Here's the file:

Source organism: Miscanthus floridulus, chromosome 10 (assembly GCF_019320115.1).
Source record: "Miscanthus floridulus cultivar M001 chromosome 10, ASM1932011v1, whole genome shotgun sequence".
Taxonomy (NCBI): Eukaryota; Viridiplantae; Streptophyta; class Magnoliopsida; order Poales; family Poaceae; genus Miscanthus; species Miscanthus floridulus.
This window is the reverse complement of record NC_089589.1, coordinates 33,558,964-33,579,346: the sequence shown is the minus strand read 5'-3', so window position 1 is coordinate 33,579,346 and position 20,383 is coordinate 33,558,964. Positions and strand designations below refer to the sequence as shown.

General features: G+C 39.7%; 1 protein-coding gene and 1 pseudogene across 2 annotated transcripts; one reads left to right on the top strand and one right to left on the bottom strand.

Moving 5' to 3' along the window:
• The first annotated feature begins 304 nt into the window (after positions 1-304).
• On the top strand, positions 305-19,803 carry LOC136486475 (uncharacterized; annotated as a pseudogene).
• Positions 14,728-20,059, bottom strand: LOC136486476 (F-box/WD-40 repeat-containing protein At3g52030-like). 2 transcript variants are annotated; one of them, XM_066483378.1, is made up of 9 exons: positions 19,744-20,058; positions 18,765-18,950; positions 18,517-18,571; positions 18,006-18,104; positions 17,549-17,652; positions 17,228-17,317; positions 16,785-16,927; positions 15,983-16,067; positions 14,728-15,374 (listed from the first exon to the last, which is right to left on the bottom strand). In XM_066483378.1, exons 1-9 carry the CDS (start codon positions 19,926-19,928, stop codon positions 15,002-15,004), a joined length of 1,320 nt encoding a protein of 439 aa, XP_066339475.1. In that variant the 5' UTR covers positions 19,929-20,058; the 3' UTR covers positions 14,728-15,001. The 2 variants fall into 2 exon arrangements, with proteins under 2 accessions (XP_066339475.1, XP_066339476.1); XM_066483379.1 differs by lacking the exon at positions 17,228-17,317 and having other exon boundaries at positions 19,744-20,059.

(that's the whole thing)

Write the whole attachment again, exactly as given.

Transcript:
Source organism: Miscanthus floridulus, chromosome 10 (assembly GCF_019320115.1).
Source record: "Miscanthus floridulus cultivar M001 chromosome 10, ASM1932011v1, whole genome shotgun sequence".
Taxonomy (NCBI): Eukaryota; Viridiplantae; Streptophyta; class Magnoliopsida; order Poales; family Poaceae; genus Miscanthus; species Miscanthus floridulus.
This window is the reverse complement of record NC_089589.1, coordinates 33,558,964-33,579,346: the sequence shown is the minus strand read 5'-3', so window position 1 is coordinate 33,579,346 and position 20,383 is coordinate 33,558,964. Positions and strand designations below refer to the sequence as shown.

General features: G+C 39.7%; 1 protein-coding gene and 1 pseudogene across 2 annotated transcripts; one reads left to right on the top strand and one right to left on the bottom strand.

Moving 5' to 3' along the window:
• The first annotated feature begins 304 nt into the window (after positions 1-304).
• On the top strand, positions 305-19,803 carry LOC136486475 (uncharacterized; annotated as a pseudogene).
• Positions 14,728-20,059, bottom strand: LOC136486476 (F-box/WD-40 repeat-containing protein At3g52030-like). 2 transcript variants are annotated; one of them, XM_066483378.1, is made up of 9 exons: positions 19,744-20,058; positions 18,765-18,950; positions 18,517-18,571; positions 18,006-18,104; positions 17,549-17,652; positions 17,228-17,317; positions 16,785-16,927; positions 15,983-16,067; positions 14,728-15,374 (listed from the first exon to the last, which is right to left on the bottom strand). In XM_066483378.1, exons 1-9 carry the CDS (start codon positions 19,926-19,928, stop codon positions 15,002-15,004), a joined length of 1,320 nt encoding a protein of 439 aa, XP_066339475.1. In that variant the 5' UTR covers positions 19,929-20,058; the 3' UTR covers positions 14,728-15,001. The 2 variants fall into 2 exon arrangements, with proteins under 2 accessions (XP_066339475.1, XP_066339476.1); XM_066483379.1 differs by lacking the exon at positions 17,228-17,317 and having other exon boundaries at positions 19,744-20,059.